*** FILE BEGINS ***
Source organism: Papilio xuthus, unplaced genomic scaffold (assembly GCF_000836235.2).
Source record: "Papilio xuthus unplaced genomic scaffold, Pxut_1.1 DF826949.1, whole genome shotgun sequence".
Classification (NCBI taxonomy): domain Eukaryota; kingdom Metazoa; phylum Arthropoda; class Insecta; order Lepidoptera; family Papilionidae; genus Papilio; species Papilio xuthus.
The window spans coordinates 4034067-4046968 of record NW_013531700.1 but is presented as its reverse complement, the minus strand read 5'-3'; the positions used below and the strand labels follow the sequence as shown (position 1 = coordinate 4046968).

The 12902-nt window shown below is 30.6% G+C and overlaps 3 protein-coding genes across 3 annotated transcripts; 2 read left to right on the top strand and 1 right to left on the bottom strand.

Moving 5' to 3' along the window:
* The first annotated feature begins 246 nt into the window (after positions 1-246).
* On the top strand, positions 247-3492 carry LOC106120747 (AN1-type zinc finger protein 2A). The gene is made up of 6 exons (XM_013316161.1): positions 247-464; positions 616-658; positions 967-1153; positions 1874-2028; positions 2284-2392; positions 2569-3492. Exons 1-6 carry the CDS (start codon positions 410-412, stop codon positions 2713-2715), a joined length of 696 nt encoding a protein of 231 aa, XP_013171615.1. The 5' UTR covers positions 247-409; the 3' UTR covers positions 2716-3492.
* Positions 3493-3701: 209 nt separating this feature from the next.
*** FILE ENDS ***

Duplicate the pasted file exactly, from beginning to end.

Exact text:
Source organism: Papilio xuthus, unplaced genomic scaffold (assembly GCF_000836235.2).
Source record: "Papilio xuthus unplaced genomic scaffold, Pxut_1.1 DF826949.1, whole genome shotgun sequence".
Classification (NCBI taxonomy): domain Eukaryota; kingdom Metazoa; phylum Arthropoda; class Insecta; order Lepidoptera; family Papilionidae; genus Papilio; species Papilio xuthus.
The window spans coordinates 4034067-4046968 of record NW_013531700.1 but is presented as its reverse complement, the minus strand read 5'-3'; the positions used below and the strand labels follow the sequence as shown (position 1 = coordinate 4046968).

The 12902-nt window shown below is 30.6% G+C and overlaps 3 protein-coding genes across 3 annotated transcripts; 2 read left to right on the top strand and 1 right to left on the bottom strand.

Moving 5' to 3' along the window:
* The first annotated feature begins 246 nt into the window (after positions 1-246).
* On the top strand, positions 247-3492 carry LOC106120747 (AN1-type zinc finger protein 2A). The gene is made up of 6 exons (XM_013316161.1): positions 247-464; positions 616-658; positions 967-1153; positions 1874-2028; positions 2284-2392; positions 2569-3492. Exons 1-6 carry the CDS (start codon positions 410-412, stop codon positions 2713-2715), a joined length of 696 nt encoding a protein of 231 aa, XP_013171615.1. The 5' UTR covers positions 247-409; the 3' UTR covers positions 2716-3492.
* Positions 3493-3701: 209 nt separating this feature from the next.